I've read one of the articles relating to our irrational decision for kicking out the US military, and there are some valid points brought up. I've always been secured with the US presence on our soil. In our ethnocentric conceit, we think we can stand on our own two feet without the aide of a powerful nation. Our decisions have gone beyond stupidity. Our country is an example of a nation that has no concern for each others welfare. It's an egotist nation without any degree of altruistic intention. What do we have to boast about to claim that we are a unique and special people? It's pathetic when filipinos live off the landfill for sustenance. We're no good to anyone, even for ourselves.

I know we have good qualities, we have an outstanding bedside manner and we're family oriented. Asides from that, we don't have much to show for ourselves. I do know we have untapped potential, I think our intellectual capacity is enormous, but our inclination on the other have is another thing. Maybe one day the old way of thinking will die out, and those with enough compassion and intelligence can turn things around. Until then I'll forebear and show my own sphere of people that a Filipino can be both smart, authentic and driven to suceed.

As of now I choose to associate myself with like minded individuals instead of my own people. I'm deliberate in my choice of who I want to be instead of falling into any stereotypical mold. I appreciate my heritage, and I'm grateful for my parents sacrifice. But as far being a Filipino, I can't say I'm proud to be one.

Thanks for this site and allowing me to vent some of my longheld views, I hope your own views reach other filipinos willing to listen. If you are involved in any worthy cause that would promote a better understanding for the filipino community, please let me know.


23 May 2003

Your article on "Why the Philippines Remains in Poverty" [by Francisco Sionil Jose] was very excellent and instructive. I have lived here as an American and missionary for some 14+ years. What I have noted above all else is the corruption and extreme exploitiveness of many in government and within "the business elite." Many of them live like kings, queens, and princes, while "their subjects" live in (mostly) abject poverty. It's a mindset. The kind that Jesus condemned at every turn.

If money, power, and prestige is the REAL priority within many sectors of society, EVERYONE suffers. This society does not necessary need to be "more Catholic." But it CERTAINLY needs to be more CHRISTIAN in the way it really counts.

I am very, very saddened by what I see happening to an otherwise beautiful country and people. The so-called "ruling elite" have GROSSLY enriched themselves, and (in the process) mostly plundered and raped the resources of the nation. It is sickening and it is sad. I pray for the people of this battered and pillaged country.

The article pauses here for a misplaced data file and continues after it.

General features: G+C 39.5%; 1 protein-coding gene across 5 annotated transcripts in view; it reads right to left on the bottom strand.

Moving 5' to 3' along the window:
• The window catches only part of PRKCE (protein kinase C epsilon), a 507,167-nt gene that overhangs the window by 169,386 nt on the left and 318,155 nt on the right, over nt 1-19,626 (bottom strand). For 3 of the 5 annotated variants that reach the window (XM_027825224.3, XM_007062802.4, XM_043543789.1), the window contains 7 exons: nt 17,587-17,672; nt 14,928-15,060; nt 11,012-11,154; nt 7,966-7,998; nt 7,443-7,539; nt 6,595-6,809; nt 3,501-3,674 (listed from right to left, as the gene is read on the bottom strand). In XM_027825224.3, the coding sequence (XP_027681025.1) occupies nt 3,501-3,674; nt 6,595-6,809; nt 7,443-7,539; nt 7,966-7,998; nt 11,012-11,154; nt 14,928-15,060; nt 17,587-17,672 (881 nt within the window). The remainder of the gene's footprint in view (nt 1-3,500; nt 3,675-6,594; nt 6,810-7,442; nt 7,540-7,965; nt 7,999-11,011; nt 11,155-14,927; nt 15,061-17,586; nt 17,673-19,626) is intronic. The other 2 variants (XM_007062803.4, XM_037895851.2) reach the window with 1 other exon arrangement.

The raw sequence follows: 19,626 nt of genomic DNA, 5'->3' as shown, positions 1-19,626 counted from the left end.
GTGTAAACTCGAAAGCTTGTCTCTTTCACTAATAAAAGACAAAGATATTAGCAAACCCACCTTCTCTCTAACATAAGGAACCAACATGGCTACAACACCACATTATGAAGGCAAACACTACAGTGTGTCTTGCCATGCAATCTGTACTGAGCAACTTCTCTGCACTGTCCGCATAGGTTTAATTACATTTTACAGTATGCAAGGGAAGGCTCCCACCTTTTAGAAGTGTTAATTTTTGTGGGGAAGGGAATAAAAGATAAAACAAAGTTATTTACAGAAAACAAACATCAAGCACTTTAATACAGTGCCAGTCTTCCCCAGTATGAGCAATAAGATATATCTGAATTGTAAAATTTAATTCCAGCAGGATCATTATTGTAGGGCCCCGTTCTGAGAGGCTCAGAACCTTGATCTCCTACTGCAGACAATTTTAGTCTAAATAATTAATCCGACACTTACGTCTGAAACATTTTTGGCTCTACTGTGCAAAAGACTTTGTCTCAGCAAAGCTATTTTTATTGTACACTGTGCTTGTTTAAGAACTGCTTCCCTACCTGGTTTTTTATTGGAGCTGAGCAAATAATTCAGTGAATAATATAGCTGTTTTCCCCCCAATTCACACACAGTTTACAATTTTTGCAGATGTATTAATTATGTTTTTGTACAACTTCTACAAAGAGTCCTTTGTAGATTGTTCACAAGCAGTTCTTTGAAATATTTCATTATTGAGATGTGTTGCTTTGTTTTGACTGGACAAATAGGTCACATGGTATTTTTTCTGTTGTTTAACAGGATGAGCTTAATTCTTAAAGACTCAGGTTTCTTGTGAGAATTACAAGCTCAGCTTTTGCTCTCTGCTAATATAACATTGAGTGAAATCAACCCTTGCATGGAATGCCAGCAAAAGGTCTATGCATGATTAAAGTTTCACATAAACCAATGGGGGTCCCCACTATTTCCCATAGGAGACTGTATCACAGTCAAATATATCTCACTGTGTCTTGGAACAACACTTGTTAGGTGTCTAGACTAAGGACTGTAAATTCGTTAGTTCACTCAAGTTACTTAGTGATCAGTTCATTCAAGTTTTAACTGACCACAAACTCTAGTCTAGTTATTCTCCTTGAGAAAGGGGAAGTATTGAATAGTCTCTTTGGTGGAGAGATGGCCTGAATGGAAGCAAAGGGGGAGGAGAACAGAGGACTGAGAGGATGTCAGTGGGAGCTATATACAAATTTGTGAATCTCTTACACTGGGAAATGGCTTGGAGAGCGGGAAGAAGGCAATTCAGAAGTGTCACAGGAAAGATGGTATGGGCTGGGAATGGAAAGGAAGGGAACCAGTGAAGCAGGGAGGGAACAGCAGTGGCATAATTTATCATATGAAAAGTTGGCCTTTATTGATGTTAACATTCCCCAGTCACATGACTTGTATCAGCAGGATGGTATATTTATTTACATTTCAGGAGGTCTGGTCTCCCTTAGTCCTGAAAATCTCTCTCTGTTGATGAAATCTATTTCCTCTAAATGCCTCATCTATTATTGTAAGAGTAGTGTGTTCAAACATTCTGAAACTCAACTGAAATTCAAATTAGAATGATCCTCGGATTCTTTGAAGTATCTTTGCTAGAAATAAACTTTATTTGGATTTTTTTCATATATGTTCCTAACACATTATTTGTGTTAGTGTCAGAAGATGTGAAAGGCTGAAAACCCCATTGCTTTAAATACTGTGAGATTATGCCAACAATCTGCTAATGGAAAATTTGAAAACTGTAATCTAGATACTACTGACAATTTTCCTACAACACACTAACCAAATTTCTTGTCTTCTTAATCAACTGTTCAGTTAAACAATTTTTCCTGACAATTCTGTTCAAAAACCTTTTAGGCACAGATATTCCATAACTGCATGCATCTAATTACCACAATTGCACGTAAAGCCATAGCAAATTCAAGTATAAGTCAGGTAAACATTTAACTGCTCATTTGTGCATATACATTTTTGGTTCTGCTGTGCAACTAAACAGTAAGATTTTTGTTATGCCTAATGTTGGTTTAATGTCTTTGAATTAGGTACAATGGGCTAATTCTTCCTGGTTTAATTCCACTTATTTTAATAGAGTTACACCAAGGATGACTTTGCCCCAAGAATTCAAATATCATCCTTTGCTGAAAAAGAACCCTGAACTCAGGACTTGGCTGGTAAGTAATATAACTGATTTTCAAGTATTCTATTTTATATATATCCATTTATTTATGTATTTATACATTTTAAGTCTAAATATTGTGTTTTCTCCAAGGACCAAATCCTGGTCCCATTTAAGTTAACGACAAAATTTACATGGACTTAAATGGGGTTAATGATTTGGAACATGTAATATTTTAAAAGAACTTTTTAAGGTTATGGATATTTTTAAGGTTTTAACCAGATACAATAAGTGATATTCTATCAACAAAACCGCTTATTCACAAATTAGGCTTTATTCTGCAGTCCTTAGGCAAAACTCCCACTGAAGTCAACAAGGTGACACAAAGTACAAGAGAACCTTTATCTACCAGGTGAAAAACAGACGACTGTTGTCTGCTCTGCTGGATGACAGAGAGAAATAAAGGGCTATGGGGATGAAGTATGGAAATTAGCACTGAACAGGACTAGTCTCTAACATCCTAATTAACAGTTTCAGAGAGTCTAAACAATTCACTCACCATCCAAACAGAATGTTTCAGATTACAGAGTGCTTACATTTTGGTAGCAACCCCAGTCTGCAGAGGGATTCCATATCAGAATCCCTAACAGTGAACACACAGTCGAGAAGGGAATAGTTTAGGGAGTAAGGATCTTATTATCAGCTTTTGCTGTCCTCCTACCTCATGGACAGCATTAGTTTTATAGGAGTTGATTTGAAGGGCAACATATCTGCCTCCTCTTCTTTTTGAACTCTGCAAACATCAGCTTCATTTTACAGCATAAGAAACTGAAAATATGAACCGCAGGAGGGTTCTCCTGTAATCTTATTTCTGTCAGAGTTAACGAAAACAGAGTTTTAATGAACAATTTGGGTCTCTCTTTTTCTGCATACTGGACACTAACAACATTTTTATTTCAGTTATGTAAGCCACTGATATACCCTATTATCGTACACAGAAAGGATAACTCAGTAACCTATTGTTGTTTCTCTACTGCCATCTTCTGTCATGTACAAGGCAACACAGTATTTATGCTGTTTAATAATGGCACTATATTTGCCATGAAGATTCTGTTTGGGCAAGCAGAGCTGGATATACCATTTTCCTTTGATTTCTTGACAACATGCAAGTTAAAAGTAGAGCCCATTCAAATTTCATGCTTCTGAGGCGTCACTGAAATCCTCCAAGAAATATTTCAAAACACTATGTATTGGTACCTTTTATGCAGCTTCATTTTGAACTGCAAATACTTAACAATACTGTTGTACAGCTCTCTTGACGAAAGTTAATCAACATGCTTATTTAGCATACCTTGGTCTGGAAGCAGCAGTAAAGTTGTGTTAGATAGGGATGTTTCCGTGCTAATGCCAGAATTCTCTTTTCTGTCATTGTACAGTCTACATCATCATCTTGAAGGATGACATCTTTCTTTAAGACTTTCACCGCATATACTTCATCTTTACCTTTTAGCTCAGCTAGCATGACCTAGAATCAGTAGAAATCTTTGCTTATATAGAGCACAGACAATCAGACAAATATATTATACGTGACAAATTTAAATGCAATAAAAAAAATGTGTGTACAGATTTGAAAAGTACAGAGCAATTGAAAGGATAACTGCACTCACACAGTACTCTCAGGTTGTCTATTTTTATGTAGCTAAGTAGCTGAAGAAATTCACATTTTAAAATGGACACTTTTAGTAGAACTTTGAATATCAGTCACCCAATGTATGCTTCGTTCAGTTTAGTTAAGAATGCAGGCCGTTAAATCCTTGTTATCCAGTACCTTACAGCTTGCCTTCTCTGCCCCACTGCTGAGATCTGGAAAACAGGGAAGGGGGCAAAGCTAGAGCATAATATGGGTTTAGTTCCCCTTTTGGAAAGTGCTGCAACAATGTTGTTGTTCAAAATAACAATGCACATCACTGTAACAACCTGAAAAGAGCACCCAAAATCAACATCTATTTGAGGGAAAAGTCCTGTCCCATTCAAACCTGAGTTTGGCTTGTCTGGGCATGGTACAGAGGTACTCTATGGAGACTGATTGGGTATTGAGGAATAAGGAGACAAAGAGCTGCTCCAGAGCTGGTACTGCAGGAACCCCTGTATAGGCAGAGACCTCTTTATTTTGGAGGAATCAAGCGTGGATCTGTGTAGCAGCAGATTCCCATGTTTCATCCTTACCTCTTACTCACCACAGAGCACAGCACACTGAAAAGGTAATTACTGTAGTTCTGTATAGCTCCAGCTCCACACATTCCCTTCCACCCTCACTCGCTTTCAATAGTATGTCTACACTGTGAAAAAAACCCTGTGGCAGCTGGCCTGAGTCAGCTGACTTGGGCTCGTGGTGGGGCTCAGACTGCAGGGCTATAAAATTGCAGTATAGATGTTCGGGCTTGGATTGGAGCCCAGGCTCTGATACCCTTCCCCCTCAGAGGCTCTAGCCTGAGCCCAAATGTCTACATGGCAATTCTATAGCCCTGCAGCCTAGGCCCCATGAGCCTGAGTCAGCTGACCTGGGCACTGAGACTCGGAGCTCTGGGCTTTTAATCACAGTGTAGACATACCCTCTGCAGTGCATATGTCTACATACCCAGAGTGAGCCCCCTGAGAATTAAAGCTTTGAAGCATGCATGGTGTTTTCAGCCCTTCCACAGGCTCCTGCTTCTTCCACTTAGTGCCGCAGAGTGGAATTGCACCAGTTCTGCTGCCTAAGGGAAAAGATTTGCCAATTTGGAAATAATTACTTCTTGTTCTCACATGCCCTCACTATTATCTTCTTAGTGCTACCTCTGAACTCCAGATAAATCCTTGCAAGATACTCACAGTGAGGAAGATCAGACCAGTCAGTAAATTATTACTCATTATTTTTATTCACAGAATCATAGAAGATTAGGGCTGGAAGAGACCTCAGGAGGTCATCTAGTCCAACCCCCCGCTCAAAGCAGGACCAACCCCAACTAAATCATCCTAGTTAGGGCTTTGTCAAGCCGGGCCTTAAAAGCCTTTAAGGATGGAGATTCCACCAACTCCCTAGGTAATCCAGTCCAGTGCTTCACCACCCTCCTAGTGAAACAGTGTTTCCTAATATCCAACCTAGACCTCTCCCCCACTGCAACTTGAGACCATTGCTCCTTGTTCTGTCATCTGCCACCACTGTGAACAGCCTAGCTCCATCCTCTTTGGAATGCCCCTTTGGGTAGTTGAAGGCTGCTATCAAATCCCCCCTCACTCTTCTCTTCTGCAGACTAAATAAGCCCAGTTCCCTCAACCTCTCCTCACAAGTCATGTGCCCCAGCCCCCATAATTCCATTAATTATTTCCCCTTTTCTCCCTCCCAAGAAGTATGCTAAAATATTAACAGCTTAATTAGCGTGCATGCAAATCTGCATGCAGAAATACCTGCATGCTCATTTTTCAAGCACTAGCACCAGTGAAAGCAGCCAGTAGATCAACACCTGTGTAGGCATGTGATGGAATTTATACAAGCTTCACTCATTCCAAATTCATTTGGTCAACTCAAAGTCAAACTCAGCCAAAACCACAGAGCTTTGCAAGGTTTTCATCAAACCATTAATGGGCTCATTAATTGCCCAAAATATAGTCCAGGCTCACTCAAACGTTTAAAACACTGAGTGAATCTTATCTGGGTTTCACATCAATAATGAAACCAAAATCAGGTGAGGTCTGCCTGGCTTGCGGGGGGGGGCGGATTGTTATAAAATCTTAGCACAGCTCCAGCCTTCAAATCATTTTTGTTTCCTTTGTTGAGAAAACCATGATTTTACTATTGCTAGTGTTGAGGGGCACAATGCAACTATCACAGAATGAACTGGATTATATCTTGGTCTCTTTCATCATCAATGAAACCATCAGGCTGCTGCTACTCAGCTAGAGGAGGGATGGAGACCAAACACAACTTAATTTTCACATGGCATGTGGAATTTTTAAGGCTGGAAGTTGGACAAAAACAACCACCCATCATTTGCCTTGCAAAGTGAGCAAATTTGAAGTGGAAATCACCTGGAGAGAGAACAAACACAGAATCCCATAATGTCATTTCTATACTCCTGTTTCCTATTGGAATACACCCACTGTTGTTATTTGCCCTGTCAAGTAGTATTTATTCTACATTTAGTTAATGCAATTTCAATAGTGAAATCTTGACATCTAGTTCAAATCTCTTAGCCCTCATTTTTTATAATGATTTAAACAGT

12 May 2003

Am quite impressed with the analyses, but more importantly, because they did not stop at simply defining and articulating the problems of the country, the proposed solutions were most in-depth, revealing, and clearly well-studied. Will visit the site more often. I have printed out all the articles under Solutions and will pore thru them in detail to see how I, the individual, may participate and become a part of the solution.


15 April 2003

Hi, Michael, I read your article "Left behind again" in the Phillipine Daily Inquiry. In that, there are a lot of truth about what China has accomplished during past five years in terms of transportation, but, in this article, also there are some statements you made are very disturbing, to say the least. For example, in the fourth paragraph, I quote: "the maglev train being the latest reminder that China, a country supposedly more underdeveloped that we are, is now hurtling rapidly into a bold future, leaving us far behind."

Mr. Tan, I never, in my wildest dream, thought China is underdeveloped than the Phillipine, base on many reports of every media from the world, the Philippine's economy is in shamble and languished in the economic backwater and almost every aspect of national infrastructure and technology need foreign help. What is more stressing to learn, the living standard is so deteriorating and your country have to export labor to your neighbor countries, look at the household maids in Hong Kong, for example. At the same time, there are Muslim resurgence. Under this kind of miserable conditions, how can you claim with such audacity that "China, a country supposedly more underdeveloped that the Phillipine. Mr. Tan, when you write a article for the media, the first thing you should observe is the truth.

Unfortunately, you did not abide by this cardinal rule and violate it and misled a lot of not quite educated reader. All I have to say to you is "Shame on you".


03 April 2003

Marikina City - "Little Singapore" is just hype.

1 . Clean and Green
Yes, Marikina City is "clean and green" as we Marike´┐Żos are led to believe even if the city hall's garbage trucks and other service vehicles eruct thick, black smoke. And yes, Marikina is clean and green if don't count the Dona Petra dumpsite. Yes, Marikina City has rehabilitated its famed river, (actually only the riverbanks has been rehabilitated) even though its waters remain murky as mud.